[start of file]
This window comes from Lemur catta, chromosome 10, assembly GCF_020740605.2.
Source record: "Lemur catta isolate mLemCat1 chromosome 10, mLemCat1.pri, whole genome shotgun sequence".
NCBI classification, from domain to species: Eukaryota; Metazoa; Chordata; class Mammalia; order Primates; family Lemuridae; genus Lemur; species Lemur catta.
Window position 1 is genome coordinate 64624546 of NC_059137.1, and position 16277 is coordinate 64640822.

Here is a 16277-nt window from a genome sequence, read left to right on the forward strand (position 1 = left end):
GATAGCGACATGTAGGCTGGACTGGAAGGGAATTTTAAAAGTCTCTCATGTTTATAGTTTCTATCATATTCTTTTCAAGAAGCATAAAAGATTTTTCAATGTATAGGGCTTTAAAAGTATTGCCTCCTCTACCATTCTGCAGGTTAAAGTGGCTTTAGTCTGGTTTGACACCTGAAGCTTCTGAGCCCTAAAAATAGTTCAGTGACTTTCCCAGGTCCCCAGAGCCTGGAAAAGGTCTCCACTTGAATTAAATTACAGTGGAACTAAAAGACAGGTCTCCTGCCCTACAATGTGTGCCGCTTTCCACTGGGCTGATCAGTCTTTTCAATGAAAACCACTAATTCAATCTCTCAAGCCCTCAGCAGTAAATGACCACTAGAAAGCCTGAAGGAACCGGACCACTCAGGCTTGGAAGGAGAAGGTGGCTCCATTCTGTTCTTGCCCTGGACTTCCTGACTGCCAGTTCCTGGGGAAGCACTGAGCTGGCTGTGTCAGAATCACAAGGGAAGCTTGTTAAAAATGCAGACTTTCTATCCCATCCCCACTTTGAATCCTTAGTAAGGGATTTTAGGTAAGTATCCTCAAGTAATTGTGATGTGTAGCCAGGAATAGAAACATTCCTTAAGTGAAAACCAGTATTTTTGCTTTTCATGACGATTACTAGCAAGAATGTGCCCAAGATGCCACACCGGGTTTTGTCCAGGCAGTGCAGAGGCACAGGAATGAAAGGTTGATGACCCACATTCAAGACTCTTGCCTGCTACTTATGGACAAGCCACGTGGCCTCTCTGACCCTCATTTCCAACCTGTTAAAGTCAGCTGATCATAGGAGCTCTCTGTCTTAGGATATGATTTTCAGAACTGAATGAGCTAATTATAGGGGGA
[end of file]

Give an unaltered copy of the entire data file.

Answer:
This window comes from Lemur catta, chromosome 10, assembly GCF_020740605.2.
Source record: "Lemur catta isolate mLemCat1 chromosome 10, mLemCat1.pri, whole genome shotgun sequence".
NCBI classification, from domain to species: Eukaryota; Metazoa; Chordata; class Mammalia; order Primates; family Lemuridae; genus Lemur; species Lemur catta.
Window position 1 is genome coordinate 64624546 of NC_059137.1, and position 16277 is coordinate 64640822.

Here is a 16277-nt window from a genome sequence, read left to right on the forward strand (position 1 = left end):
GATAGCGACATGTAGGCTGGACTGGAAGGGAATTTTAAAAGTCTCTCATGTTTATAGTTTCTATCATATTCTTTTCAAGAAGCATAAAAGATTTTTCAATGTATAGGGCTTTAAAAGTATTGCCTCCTCTACCATTCTGCAGGTTAAAGTGGCTTTAGTCTGGTTTGACACCTGAAGCTTCTGAGCCCTAAAAATAGTTCAGTGACTTTCCCAGGTCCCCAGAGCCTGGAAAAGGTCTCCACTTGAATTAAATTACAGTGGAACTAAAAGACAGGTCTCCTGCCCTACAATGTGTGCCGCTTTCCACTGGGCTGATCAGTCTTTTCAATGAAAACCACTAATTCAATCTCTCAAGCCCTCAGCAGTAAATGACCACTAGAAAGCCTGAAGGAACCGGACCACTCAGGCTTGGAAGGAGAAGGTGGCTCCATTCTGTTCTTGCCCTGGACTTCCTGACTGCCAGTTCCTGGGGAAGCACTGAGCTGGCTGTGTCAGAATCACAAGGGAAGCTTGTTAAAAATGCAGACTTTCTATCCCATCCCCACTTTGAATCCTTAGTAAGGGATTTTAGGTAAGTATCCTCAAGTAATTGTGATGTGTAGCCAGGAATAGAAACATTCCTTAAGTGAAAACCAGTATTTTTGCTTTTCATGACGATTACTAGCAAGAATGTGCCCAAGATGCCACACCGGGTTTTGTCCAGGCAGTGCAGAGGCACAGGAATGAAAGGTTGATGACCCACATTCAAGACTCTTGCCTGCTACTTATGGACAAGCCACGTGGCCTCTCTGACCCTCATTTCCAACCTGTTAAAGTCAGCTGATCATAGGAGCTCTCTGTCTTAGGATATGATTTTCAGAACTGAATGAGCTAATTATAGGGGGA